Everyone has friends who are in bands. But who hangs out with judges? Next week, original O.C. punk Joe Escalante (The Vandals, and more recently the Sweet and Tender Hooligans) is on the ballot to serve on the bench as Judge of the Superior Court for the City of Los Angeles. He’s a smart and realistic guy—and good friend–who wants to do it for the right reasons. It all started with a legal advice radio show that stemmed from his working in entertainment law, representing his own record label as well as working for CBS. I’m voting for him and if you’ve ever been to a show at the Cuckoo’s Nest, Perkin’s Palace, or Fender’s Ballroom (or even visited Club 33) you might want to support him, too.
MW: Is judging something you’ve always wanted to do? What do you like about it?
JE: I applied to become a Temporary Judge in 2008 to broaden the amount of stuff I can cover on my radio shows. I usually only give “showbiz” legal advice on the radio, but I thought for job security I should brush up on the kind of stuff that more people need like small claims, traffic, and landlord-tenant stuff.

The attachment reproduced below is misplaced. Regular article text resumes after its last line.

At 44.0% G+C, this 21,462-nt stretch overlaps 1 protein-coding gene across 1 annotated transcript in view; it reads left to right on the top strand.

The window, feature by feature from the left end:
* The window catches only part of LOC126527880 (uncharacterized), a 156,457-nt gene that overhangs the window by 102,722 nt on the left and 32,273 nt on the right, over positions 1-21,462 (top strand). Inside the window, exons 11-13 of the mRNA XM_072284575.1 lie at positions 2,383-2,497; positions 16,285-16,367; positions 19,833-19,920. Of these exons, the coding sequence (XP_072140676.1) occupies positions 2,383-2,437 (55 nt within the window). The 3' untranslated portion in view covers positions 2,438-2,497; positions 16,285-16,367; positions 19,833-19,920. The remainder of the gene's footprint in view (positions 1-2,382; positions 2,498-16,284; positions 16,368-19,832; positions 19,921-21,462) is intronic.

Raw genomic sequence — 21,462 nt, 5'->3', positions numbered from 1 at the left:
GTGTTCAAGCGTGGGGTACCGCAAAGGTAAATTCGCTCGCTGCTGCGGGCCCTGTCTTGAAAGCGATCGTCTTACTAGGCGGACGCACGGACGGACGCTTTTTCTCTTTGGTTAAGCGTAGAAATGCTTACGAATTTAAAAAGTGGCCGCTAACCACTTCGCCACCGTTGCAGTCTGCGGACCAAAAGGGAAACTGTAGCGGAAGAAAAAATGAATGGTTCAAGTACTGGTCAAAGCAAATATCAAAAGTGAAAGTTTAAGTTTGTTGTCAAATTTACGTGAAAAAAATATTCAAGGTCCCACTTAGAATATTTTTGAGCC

After doing it for a few years I’ve started to like it more than all the other stuff I do. I am able to use my brain, help people, and help the county, and I’ve met a lot of great people who are judges, prosecutors, clerks, translators, defense attorneys, bailiffs, etc. (Not my world until then) And I think I’m good at it.
You can have fun on stage or recording music, but are you really helping people? Maybe, maybe not. And is your brain valued? Or is it your looks? Can you grow old gracefully in a band? You certainly can on the bench.
Traffic Court is often joked about as a punishment for low-level judges. I love traffic court. We’re in Southern California and it’s a car culture in a big way. The rules of the road are on everyone’s mind every day. To be the final arbiter of a traffic dispute is a big honor. I love being involved in it. Everyone wants to make a difference. I think I can on the bench.